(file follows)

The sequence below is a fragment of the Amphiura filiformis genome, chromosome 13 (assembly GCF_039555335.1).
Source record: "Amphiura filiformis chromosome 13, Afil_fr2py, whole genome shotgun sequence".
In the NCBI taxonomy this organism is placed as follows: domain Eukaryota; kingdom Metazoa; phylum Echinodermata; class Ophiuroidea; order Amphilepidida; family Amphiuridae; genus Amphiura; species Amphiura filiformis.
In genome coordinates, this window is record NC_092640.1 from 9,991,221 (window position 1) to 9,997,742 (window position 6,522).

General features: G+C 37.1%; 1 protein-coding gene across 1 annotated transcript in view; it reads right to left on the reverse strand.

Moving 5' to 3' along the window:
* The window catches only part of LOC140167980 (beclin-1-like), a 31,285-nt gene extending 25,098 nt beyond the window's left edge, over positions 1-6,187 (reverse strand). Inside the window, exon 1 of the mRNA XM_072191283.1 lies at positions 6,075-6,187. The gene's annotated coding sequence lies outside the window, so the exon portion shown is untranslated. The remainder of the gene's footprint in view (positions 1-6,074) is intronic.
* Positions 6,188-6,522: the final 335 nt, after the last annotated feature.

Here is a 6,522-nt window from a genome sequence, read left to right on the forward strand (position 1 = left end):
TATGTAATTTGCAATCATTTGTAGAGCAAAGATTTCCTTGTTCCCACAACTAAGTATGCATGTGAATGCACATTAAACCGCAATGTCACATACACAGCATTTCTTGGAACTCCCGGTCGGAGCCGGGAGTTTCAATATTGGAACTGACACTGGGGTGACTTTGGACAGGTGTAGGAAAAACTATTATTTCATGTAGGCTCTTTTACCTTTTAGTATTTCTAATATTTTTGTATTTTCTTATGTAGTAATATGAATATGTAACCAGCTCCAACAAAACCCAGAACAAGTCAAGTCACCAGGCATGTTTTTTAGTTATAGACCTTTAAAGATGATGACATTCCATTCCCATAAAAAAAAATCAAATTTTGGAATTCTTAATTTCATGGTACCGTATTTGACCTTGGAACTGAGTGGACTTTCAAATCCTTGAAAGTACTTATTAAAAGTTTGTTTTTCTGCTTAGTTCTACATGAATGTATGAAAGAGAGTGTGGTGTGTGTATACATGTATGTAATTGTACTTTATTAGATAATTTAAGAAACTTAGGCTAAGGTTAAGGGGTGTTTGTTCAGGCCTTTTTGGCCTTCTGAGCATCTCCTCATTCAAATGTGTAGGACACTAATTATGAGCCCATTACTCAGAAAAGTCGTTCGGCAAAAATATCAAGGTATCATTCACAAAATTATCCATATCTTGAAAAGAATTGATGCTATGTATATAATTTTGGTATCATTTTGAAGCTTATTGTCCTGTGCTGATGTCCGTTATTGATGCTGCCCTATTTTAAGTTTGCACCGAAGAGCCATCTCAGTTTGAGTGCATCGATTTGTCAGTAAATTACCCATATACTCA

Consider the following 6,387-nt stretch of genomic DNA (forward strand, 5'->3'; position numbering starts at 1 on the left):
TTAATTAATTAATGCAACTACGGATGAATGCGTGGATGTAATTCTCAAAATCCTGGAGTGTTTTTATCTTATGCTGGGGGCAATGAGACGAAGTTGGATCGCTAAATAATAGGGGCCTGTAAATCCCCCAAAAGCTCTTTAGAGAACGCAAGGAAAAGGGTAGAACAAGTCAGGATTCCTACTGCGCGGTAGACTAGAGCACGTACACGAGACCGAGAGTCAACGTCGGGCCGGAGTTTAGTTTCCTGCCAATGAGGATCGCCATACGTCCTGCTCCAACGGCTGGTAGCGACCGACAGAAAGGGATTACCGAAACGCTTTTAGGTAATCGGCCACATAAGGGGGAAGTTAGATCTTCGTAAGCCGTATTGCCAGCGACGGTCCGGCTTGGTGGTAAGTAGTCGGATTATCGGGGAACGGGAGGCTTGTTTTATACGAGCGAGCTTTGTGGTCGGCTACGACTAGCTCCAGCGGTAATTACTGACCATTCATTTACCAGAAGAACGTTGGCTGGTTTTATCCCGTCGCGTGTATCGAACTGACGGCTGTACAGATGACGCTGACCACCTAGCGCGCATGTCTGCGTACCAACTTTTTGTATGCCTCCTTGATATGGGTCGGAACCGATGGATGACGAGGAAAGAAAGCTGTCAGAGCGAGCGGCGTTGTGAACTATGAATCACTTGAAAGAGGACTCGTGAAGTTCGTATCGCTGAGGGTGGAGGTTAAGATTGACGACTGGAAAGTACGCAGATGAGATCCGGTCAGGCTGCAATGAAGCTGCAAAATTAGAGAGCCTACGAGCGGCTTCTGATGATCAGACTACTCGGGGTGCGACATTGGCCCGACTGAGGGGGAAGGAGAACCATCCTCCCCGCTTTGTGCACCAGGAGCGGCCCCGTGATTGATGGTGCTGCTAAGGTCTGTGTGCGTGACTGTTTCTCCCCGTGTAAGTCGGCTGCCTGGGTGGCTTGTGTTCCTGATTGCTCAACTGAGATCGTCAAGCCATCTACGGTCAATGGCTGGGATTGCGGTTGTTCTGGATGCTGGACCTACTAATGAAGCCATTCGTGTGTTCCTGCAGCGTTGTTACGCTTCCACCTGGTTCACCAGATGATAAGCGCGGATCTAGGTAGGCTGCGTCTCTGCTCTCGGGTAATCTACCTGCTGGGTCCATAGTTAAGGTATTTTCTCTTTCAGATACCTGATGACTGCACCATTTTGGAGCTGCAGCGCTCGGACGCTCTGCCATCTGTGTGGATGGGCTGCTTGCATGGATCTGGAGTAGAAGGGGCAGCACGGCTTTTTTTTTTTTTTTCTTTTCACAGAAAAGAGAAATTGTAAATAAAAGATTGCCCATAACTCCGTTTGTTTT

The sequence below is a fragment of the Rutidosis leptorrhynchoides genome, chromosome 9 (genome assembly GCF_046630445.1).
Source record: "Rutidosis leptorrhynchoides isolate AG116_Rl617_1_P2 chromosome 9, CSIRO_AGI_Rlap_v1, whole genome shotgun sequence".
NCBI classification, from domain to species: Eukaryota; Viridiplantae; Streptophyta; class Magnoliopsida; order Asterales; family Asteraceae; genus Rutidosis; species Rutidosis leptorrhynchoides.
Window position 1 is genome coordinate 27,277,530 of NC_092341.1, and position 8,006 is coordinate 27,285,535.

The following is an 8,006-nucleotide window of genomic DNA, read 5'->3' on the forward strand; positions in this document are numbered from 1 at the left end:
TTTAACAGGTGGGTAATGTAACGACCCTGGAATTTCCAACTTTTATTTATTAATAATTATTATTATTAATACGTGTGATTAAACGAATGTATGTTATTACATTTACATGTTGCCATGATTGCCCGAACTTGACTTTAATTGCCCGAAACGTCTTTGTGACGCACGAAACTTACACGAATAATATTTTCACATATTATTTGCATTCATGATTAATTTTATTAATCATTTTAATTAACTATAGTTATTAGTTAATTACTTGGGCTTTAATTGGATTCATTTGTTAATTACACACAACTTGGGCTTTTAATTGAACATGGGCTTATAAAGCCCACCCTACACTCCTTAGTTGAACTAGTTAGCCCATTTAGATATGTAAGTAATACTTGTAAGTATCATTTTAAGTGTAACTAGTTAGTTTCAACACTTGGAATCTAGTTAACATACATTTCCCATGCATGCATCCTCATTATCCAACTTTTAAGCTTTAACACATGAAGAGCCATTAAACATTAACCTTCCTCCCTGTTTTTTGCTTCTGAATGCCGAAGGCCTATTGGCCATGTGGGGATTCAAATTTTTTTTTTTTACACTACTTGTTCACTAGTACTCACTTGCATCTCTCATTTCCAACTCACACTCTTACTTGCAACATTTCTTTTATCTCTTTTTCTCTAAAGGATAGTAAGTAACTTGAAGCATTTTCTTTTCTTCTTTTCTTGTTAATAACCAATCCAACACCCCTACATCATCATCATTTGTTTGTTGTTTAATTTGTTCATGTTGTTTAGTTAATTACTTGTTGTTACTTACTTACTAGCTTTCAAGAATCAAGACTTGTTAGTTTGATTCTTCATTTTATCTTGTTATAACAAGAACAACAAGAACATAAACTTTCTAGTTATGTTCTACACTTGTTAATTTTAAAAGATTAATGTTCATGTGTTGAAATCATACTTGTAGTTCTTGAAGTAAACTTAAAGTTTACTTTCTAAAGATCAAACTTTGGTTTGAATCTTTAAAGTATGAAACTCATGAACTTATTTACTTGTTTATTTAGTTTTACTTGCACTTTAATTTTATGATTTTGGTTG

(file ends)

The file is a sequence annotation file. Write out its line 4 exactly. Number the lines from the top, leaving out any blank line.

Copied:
In genome coordinates, this window is record NC_092640.1 from 9,991,221 (window position 1) to 9,997,742 (window position 6,522).